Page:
Hot and Cold therapy
There are surprising wellness benefits of alternating hot and cold water on the body, known as thermotherapy.
It is believed that the word 'spa' is an acronym for salus per aquam meaning health through water. It is not known if this is a historical truth or just a nice story, but the great news is that we have some fantastic facilities to reap these benefits in the spa at Rockliffe Hall.
When we consider the amount of time spent standing, walking and running over the course of a day, week, month or year, it is obvious that our feet could do with some care and attention! The foot spa (located next to the hydrotherapy pool) is a great way to ensure your feet are receiving the TLC they deserve, and provides some surprising benefits in addition to making your feet feel better. The Foot Spa is a great addition to your wellbeing programme, make sure you don’t neglect those feet any longer!
Repeatedly switching the feet from hot to cold water causes tissue temperature to change quickly, expanding and constricting blood vessels and therefore increasing circulation. Air pumped through the base of each bath provides an invigorating massage to further aid this process and helps to release tension in the muscles and tendons of the feet.
These processes also help the body cleanse, as the increase in blood and lymph circulation moves unwanted toxins through the body allowing them to be processed and removed rather than being allowed to build up and cause potential illness. The Foot Spa can also be used to alleviate symptoms of specific conditions such as plantar fasciitis and arthritis, with the combination of contrast therapy and massage having proved helpful in the management of pain in this area.
These are not your ordinary showers; these showers offer both an intense and a gentle way to get the health benefits of alternating hot and cold.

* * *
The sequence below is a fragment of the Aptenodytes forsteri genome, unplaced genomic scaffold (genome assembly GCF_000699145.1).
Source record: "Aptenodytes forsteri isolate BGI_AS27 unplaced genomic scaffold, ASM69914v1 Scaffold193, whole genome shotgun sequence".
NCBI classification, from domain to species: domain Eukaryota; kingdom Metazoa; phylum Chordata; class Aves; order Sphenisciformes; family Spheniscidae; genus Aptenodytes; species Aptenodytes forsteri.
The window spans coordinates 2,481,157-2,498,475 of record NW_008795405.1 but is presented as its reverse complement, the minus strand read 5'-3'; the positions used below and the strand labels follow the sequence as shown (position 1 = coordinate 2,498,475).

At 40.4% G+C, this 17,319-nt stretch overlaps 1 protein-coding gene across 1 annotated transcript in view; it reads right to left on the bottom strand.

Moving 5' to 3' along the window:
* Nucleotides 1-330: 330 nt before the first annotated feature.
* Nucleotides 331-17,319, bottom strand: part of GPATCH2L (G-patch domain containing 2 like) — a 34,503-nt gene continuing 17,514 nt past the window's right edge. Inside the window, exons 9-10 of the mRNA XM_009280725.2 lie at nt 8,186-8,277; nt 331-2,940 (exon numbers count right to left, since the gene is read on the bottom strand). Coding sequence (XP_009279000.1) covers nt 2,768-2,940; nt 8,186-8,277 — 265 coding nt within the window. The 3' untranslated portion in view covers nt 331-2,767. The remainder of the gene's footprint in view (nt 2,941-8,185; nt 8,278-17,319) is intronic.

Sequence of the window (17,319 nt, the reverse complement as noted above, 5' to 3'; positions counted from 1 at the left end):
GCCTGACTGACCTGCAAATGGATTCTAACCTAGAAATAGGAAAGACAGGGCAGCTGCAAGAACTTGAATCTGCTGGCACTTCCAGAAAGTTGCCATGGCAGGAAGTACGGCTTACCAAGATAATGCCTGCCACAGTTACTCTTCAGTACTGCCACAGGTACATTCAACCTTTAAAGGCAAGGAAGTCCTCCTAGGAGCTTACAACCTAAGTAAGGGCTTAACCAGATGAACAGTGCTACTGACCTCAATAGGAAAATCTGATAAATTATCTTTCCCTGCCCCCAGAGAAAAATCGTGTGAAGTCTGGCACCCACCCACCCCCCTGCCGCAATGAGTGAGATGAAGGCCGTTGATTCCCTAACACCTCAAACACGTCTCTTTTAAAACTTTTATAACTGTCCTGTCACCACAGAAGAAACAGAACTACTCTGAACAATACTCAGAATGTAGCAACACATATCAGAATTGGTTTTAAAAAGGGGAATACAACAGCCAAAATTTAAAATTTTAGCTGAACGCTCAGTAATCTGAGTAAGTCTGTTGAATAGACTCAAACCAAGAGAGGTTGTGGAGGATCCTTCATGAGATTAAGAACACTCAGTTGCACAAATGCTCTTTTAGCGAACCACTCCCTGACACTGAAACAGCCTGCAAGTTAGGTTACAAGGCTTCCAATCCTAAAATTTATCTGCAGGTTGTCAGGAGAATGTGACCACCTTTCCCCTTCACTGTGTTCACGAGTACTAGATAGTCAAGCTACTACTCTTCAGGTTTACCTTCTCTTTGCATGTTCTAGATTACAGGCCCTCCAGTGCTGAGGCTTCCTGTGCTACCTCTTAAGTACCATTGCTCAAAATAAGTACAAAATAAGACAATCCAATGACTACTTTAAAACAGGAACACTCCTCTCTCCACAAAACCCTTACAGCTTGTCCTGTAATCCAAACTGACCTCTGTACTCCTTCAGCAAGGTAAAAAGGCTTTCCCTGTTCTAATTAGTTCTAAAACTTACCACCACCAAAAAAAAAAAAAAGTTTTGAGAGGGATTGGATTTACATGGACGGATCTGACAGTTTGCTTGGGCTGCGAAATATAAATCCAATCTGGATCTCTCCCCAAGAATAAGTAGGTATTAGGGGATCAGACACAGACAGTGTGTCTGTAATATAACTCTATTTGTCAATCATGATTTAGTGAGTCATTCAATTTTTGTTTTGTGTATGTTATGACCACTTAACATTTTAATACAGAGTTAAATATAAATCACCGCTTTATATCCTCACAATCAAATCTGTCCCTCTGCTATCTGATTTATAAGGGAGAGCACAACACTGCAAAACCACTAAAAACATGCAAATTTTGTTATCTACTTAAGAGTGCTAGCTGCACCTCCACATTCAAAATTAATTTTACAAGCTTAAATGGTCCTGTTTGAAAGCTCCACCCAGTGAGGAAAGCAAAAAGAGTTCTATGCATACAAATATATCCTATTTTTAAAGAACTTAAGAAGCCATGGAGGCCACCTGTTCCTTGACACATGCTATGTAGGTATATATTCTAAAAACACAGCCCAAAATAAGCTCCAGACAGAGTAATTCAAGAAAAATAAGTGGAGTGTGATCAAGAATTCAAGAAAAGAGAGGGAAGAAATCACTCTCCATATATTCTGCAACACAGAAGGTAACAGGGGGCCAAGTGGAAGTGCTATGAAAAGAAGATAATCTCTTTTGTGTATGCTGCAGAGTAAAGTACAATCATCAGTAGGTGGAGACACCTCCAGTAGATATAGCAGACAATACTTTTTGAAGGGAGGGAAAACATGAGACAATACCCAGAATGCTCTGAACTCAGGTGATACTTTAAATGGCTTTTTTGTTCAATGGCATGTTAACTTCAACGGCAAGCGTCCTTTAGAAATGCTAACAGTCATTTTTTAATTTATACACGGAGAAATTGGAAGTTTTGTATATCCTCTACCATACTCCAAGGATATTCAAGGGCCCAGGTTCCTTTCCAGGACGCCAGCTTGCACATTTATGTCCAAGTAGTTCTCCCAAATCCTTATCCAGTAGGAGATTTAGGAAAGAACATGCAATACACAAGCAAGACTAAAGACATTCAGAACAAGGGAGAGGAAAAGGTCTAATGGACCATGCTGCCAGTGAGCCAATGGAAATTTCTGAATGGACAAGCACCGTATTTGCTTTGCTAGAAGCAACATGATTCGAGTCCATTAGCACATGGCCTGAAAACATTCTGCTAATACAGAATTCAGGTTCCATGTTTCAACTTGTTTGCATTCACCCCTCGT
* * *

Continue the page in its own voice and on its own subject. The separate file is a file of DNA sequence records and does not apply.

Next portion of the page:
Lights housed in the showerhead work their way through the colour spectrum, two settings unwind and invigorate for a warm or cold drench shower. The experience shower offers a gentler contrast of temperatures, the tropical monsoon or the cooler rainforest mist, which is a gentle way to embrace thermotherapy (hot and cold) recommended for the more elderly and those recovering from illness.
To use: Ideally cycle between hot and cold, depending on fitness levels, a session for a person in good health may look like: 5 cycles of alternating 1 full unwind and 2 full invigorate while a person recovering from illness may just do 1 cycle in the experience side of 1 full tropical monsoon, 1 rainforest mist finishing on a final tropical monsoon.
If the thought of full immersion leaves you cold (pun intended), try just running arms or legs under the cold until you build up the resistance to the cold temperature.
The Infrared room uses light rather than heat to warm the tissues and generate a deep sweat. Infrared is part of the natural light spectrum and its rays warm everything they touch.
A conventional sauna uses warm air (convection) to heat the space to around to 80/85°C, which in turn heats the body. The Infrared Room is much cooler as the infrared rays penetrate the skin, warming the blood which is then pumped around the body by the heart. This warm blood raises the body's core temperature by around 1°C which mirrors the effects of passive cardiovascular exercise. Infrared provides lots of health benefits, including improved circulation, pain relief, detoxification, blood pressure reduction and muscle recovery.
As the temperature of the Infrared Room is lower, it is easier to stay in for longer. It is best to build up to longer sessions of up to 30 minutes. Start slowly and take care not to overheat, if you feel lightheaded or queasy terminate your session and drink plenty of water.
From the Alzheimer's Society:
“Researchers at the University of Eastern Finland followed 2,315 men aged 42-60 years for 20 years as part of the Kuopio Ischaemic Heart Disease Study. Men who reported taking a sauna 4-7 times per week were 66% less likely to receive a diagnosis of dementia than those who only sauna once a week. They were also 65% less likely to receive a diagnosis of Alzheimer’s disease".
Differences in age, blood pressure, alcohol use, smoking, blood cholesterol and other health conditions between the groups were accounted for in the analysis.
Top tip – doing gentle stretches while in the Infrared Room will boost flexibility and help break down tension.
Rockliffe Hall’s Gardens and Estates Team have been awarded the Eco Excellence Award at the North East Hotels Association (NEHA) awards.
Team members from Rockliffe Hall have been shortlisted in three categories for the Hotel Cateys 2022.
Rockliffe Hall’s Executive Housekeeper, Diane Payne wins Housekeeper of the Year in The AA Hospitality Awards.